Charles Koch said in a recent interview with “Axios on HBO” that he “screwed up by being partisan” all these years, rather than using his massive political spending machine in a more nonpartisan fashion.
The 85-year-old, who offered no apology for his actions, said he is disillusioned with the political results he achieved but remains optimistic about what he says will be a less divisive strategy going forward.
Axios noted that “Koch — chairman and CEO of Koch Industries, which Forbes yesterday designated as America’s largest private company — has been the left’s favorite face of big-spending political action.”
Koch claimed in the interview that he wants to see people elected “who are going to be champions for … policies that empower people so they can realize their potential and succeed by helping others succeed.”
In his new book, “Believe in People: Bottom-Up Solutions for a Top-Down World,” Koch laments that “[P]artisan politics prevented us from achieving the thing that motivated us to get involved in politics in the first place — helping people by removing barriers.”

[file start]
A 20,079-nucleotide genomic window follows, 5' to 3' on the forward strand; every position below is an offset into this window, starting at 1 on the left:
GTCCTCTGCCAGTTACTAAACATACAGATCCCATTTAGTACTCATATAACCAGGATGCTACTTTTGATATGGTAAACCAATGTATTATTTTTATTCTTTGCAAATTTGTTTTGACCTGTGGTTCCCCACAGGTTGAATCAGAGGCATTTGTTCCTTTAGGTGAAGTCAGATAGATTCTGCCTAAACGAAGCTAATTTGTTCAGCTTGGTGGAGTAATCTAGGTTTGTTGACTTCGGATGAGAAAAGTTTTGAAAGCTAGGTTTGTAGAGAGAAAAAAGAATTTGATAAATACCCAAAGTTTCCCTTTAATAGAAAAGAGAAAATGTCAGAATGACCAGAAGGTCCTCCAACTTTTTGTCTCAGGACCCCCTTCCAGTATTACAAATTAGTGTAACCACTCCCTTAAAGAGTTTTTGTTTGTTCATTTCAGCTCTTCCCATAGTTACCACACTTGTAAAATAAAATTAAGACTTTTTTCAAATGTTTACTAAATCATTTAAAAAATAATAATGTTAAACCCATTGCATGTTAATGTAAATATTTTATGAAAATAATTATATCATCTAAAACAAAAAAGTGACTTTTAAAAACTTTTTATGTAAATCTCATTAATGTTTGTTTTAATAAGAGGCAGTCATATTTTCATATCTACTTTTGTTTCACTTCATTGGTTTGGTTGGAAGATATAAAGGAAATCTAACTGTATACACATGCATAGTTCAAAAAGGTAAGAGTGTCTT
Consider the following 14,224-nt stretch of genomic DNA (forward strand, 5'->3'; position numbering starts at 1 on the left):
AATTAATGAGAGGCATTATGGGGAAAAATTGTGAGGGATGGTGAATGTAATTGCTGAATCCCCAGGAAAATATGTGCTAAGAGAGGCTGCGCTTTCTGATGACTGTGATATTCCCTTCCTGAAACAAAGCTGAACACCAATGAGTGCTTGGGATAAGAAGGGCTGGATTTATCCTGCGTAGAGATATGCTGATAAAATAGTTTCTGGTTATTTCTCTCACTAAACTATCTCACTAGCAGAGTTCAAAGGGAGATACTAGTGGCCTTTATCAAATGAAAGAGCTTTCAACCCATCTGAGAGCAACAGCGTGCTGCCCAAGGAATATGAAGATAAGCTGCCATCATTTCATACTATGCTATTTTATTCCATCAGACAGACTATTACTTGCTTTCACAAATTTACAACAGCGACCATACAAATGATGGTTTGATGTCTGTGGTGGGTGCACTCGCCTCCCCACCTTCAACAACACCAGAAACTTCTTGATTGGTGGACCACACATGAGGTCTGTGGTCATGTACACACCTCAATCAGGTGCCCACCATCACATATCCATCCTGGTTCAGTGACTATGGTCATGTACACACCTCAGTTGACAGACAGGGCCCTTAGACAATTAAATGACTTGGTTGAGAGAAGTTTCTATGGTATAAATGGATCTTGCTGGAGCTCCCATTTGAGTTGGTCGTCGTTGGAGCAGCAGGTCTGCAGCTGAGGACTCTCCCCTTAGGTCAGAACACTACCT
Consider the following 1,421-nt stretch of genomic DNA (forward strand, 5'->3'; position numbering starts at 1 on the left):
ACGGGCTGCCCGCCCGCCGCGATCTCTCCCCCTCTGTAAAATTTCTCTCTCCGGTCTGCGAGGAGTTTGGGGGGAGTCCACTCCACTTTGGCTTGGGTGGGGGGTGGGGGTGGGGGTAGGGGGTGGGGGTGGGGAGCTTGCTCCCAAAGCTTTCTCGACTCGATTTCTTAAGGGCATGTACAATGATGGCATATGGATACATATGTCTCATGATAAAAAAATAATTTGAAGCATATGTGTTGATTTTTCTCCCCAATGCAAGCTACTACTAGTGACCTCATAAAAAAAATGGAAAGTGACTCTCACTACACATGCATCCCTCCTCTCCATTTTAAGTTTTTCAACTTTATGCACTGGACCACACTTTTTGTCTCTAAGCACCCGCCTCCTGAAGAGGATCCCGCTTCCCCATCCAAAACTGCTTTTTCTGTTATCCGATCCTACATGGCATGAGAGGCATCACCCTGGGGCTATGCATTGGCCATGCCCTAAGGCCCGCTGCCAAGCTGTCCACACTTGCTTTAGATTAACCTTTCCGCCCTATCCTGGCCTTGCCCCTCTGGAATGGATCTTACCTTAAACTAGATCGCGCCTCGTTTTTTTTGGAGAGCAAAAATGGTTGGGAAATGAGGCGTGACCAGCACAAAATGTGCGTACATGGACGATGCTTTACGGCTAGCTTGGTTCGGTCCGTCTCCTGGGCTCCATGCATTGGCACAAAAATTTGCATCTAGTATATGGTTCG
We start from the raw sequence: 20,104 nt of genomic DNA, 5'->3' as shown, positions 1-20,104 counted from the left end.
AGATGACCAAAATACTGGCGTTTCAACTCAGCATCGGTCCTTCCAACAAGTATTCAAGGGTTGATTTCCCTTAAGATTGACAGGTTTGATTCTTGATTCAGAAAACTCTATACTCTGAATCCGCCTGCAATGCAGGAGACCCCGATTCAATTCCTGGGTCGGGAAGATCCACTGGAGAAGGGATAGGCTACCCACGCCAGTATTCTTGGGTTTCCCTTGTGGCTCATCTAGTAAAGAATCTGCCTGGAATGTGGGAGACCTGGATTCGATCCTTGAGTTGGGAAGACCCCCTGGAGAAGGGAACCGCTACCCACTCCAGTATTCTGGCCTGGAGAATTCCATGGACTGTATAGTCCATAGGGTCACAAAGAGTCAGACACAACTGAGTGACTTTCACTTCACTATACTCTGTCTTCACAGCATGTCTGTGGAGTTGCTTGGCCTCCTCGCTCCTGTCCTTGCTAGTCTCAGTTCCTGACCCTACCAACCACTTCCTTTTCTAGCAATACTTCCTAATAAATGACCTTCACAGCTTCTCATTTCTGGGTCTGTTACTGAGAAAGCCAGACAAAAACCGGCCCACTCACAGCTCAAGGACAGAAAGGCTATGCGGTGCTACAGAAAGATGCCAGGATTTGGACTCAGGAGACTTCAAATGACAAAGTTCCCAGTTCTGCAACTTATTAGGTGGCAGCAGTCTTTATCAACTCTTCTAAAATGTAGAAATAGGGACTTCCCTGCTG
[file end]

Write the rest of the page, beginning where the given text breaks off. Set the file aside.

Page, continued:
Koch claimed that Republican politicians his network supported lied and changed their policy positions after getting elected, which included issues like immigration, criminal justice reform and “a more peaceful foreign policy.” Koch said he was “horrified” by this.
Despite his newfound nonpartisanship, the Koch network’s super PAC, Americans for Prosperity Action, is pouring hundreds of thousands of dollars into the Senate runoff elections in Georgia, which will determine which party controls the Senate.
Asked why the money is still flowing to Republicans, “Brian Hooks, who has worked with Koch for 20 years, and is chairman and CEO of Stand Together, founded by Koch as a philanthropic umbrella,” told Axios it’s because they have long supported Sen. David Perdue (R-GA).
“[W]e think that he can actually make a difference if he’s returned to the Senate,” Hooks said.
Regardless, Koch made no apology for his past decisions, despite the detriment caused to America’s political atmosphere, telling Axios: “I’m not big into regrets.”
“All the divisions today, we didn’t create,” Koch said. “They were there before, and they are there after.”